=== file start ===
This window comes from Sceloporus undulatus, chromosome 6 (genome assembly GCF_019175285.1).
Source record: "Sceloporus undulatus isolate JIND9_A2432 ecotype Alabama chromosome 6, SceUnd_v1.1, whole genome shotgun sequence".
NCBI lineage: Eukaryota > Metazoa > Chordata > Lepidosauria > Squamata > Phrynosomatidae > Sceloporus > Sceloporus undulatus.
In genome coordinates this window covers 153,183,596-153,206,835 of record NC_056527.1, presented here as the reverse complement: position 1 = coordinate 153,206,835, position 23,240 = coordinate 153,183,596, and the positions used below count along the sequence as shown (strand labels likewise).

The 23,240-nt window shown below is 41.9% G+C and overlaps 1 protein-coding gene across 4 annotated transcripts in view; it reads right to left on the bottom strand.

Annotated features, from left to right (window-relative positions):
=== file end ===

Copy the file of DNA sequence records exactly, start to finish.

This window comes from Sceloporus undulatus, chromosome 6 (genome assembly GCF_019175285.1).
Source record: "Sceloporus undulatus isolate JIND9_A2432 ecotype Alabama chromosome 6, SceUnd_v1.1, whole genome shotgun sequence".
NCBI lineage: Eukaryota > Metazoa > Chordata > Lepidosauria > Squamata > Phrynosomatidae > Sceloporus > Sceloporus undulatus.
In genome coordinates this window covers 153,183,596-153,206,835 of record NC_056527.1, presented here as the reverse complement: position 1 = coordinate 153,206,835, position 23,240 = coordinate 153,183,596, and the positions used below count along the sequence as shown (strand labels likewise).

The 23,240-nt window shown below is 41.9% G+C and overlaps 1 protein-coding gene across 4 annotated transcripts in view; it reads right to left on the bottom strand.

Annotated features, from left to right (window-relative positions):